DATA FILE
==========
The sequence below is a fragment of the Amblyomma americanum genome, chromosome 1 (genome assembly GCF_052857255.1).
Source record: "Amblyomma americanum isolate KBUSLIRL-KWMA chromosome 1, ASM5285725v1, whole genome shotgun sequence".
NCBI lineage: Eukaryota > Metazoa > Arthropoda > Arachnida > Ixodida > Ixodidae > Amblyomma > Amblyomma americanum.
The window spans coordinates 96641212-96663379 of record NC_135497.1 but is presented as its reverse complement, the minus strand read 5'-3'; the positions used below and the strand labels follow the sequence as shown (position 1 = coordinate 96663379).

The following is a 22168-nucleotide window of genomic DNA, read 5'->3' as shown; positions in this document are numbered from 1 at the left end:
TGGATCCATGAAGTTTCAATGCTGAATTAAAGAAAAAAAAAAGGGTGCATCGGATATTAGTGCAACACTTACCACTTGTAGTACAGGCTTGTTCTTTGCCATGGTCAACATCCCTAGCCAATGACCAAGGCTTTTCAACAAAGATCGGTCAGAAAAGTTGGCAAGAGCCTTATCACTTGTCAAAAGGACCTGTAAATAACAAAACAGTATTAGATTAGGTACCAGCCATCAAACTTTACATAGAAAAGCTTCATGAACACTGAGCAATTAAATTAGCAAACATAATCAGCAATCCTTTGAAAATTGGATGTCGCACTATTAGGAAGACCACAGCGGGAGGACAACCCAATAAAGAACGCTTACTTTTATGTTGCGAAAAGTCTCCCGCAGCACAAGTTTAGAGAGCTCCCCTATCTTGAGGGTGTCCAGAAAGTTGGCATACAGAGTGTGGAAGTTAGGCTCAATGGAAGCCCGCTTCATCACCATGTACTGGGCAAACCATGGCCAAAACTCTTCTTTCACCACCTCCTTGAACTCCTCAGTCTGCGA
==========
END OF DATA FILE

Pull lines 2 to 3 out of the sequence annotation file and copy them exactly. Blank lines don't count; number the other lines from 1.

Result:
Source record: "Amblyomma americanum isolate KBUSLIRL-KWMA chromosome 1, ASM5285725v1, whole genome shotgun sequence".
NCBI lineage: Eukaryota > Metazoa > Arthropoda > Arachnida > Ixodida > Ixodidae > Amblyomma > Amblyomma americanum.